By Darcy Reddan and Yaritza Diaz
A federal appeals court in California has recently ruled that “Don’t Ask, Don’t Tell” (DADT) violates the equal protection and First Amendment rights of service members.
The Supreme Court has denied a request to ban the policy, pleasing the Obama administration, which voiced its opinion that courts should not weigh in on the issue. While President Obama has made the repeal of “Don’t Ask, Don’t Tell” one of his goals for 2010, members of the New Paltz committee expressed their feelings about the way in which repeal is being attempted.
“I feel like [Obama] made the correct choice in urging the Supreme Court to not intervene with the policy,” said political science professor Lewis Brownstein. “This is a policy matter and not a judicial one. It is up to the president and the Congress to decide the policy on the running of the military.”
Obama spoke out against the policy in his State of the Union address in January of this year, vowing to work with congress to repeal the 17-year-old policy.
Since 1993, more than 12,500 members of the military have been discharged due to their sexual orientation being made public.
Joe Pine, president of the Queer Action Coalition at SUNY New Paltz, finds it disgusting that this policy has remained in place for so long.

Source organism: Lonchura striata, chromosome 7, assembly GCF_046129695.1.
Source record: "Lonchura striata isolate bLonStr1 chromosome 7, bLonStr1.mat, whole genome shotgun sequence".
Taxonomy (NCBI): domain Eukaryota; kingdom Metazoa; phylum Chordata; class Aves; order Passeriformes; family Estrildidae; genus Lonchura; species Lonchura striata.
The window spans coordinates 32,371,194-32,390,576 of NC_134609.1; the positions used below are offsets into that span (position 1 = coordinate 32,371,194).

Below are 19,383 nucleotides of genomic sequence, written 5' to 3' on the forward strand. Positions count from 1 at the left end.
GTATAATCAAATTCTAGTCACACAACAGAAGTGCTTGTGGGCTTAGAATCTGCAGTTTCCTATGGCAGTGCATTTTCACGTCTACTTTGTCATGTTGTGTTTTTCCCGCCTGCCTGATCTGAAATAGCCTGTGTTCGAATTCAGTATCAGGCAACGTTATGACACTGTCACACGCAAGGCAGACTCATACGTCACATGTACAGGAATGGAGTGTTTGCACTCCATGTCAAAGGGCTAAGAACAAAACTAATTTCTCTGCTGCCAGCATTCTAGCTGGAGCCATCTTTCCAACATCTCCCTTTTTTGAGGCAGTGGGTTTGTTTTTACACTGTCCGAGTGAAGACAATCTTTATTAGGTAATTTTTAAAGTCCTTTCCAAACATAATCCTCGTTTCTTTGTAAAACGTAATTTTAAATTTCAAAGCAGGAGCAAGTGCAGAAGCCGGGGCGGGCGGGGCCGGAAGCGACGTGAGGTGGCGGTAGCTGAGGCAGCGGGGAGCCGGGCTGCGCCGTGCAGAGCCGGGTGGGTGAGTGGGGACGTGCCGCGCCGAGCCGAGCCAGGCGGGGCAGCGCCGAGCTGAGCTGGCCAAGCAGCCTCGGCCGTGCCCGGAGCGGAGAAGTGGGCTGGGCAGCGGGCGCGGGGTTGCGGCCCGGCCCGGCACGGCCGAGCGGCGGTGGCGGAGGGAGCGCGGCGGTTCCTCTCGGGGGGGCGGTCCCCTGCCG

“How can a government office imply that accepting gays and lesbians into the military would reduce readiness?” said Pine. “This all partially links back to the media, in my opinion, which paints the queer community as all shopping, sex and drugs all the time. I am excited to see the steps forward, however, and look forward to the (hopeful) repeal of DADT.”
Other students like Juliet Beato, a third-year Latin American studies major, feel the repeal of DADT is long overdue, but that it is not the most pressing issues.
“There are other things at hand we should be worrying about, and it shouldn’t be this,” said Beato. “Yes, this is important but it shouldn’t still be a controversy to this day.”
Critics of the repeal say that an increase of openly gay soldiers would deter people from enlisting in the army. Jeff Miller, a political science professor at SUNY New Paltz, does not think the policy should remain in place and does not think effects of the repeal would harm the army.
“Those that would be deterred from an open military don’t seem to be the people we want to serve in the army,” said Miller.
Some SUNY New Paltz students question how effective a repeal of the policy would be.
For Farris Moustafa, a second-year political science and Black studies double-major who is openly gay, a repeal of DADT won’t necessarily mean an end to homophobia in the armed forces.
Student Association President Jennifer Sanchez agreed, saying the armed forces are “intrinsically suppressive of homosexuality.”
“Even if the policy changed on paper it would take a lot of intervention to remove that mentality from our armed forces,” Sanchez said.